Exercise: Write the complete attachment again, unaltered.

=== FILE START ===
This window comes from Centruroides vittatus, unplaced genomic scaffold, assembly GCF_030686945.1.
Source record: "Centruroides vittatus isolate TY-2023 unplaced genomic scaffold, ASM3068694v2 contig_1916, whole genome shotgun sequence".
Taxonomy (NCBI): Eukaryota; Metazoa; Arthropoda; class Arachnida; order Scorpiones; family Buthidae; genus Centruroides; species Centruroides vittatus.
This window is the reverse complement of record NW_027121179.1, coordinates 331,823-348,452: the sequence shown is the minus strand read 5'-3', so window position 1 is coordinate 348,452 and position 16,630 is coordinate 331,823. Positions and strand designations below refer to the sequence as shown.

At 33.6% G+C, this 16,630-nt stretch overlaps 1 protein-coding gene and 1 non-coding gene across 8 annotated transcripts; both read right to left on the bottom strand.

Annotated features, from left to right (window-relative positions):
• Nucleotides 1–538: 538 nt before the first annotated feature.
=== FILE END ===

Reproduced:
This window comes from Centruroides vittatus, unplaced genomic scaffold, assembly GCF_030686945.1.
Source record: "Centruroides vittatus isolate TY-2023 unplaced genomic scaffold, ASM3068694v2 contig_1916, whole genome shotgun sequence".
Taxonomy (NCBI): Eukaryota; Metazoa; Arthropoda; class Arachnida; order Scorpiones; family Buthidae; genus Centruroides; species Centruroides vittatus.
This window is the reverse complement of record NW_027121179.1, coordinates 331,823-348,452: the sequence shown is the minus strand read 5'-3', so window position 1 is coordinate 348,452 and position 16,630 is coordinate 331,823. Positions and strand designations below refer to the sequence as shown.

At 33.6% G+C, this 16,630-nt stretch overlaps 1 protein-coding gene and 1 non-coding gene across 8 annotated transcripts; both read right to left on the bottom strand.

Annotated features, from left to right (window-relative positions):
• Nucleotides 1–538: 538 nt before the first annotated feature.